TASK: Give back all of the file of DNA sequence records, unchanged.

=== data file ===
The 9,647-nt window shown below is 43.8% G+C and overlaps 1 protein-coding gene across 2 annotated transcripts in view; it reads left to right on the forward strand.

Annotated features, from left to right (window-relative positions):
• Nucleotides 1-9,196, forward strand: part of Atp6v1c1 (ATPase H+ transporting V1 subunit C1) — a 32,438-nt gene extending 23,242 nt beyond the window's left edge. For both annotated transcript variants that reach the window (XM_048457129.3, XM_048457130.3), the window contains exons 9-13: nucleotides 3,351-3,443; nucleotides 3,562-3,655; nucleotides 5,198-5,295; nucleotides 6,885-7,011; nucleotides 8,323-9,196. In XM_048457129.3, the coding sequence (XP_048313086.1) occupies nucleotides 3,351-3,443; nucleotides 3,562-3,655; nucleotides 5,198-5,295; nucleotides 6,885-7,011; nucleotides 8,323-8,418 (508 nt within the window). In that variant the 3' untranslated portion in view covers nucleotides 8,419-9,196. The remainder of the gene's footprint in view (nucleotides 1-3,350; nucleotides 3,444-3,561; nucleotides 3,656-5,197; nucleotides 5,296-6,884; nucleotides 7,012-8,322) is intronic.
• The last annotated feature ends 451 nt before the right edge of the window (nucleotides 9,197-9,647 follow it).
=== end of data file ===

The 9,647-nt window shown below is 43.8% G+C and overlaps 1 protein-coding gene across 2 annotated transcripts in view; it reads left to right on the forward strand.

Annotated features, from left to right (window-relative positions):
• Nucleotides 1-9,196, forward strand: part of Atp6v1c1 (ATPase H+ transporting V1 subunit C1) — a 32,438-nt gene extending 23,242 nt beyond the window's left edge. For both annotated transcript variants that reach the window (XM_048457129.3, XM_048457130.3), the window contains exons 9-13: nucleotides 3,351-3,443; nucleotides 3,562-3,655; nucleotides 5,198-5,295; nucleotides 6,885-7,011; nucleotides 8,323-9,196. In XM_048457129.3, the coding sequence (XP_048313086.1) occupies nucleotides 3,351-3,443; nucleotides 3,562-3,655; nucleotides 5,198-5,295; nucleotides 6,885-7,011; nucleotides 8,323-8,418 (508 nt within the window). In that variant the 3' untranslated portion in view covers nucleotides 8,419-9,196. The remainder of the gene's footprint in view (nucleotides 1-3,350; nucleotides 3,444-3,561; nucleotides 3,656-5,197; nucleotides 5,296-6,884; nucleotides 7,012-8,322) is intronic.
• The last annotated feature ends 451 nt before the right edge of the window (nucleotides 9,197-9,647 follow it).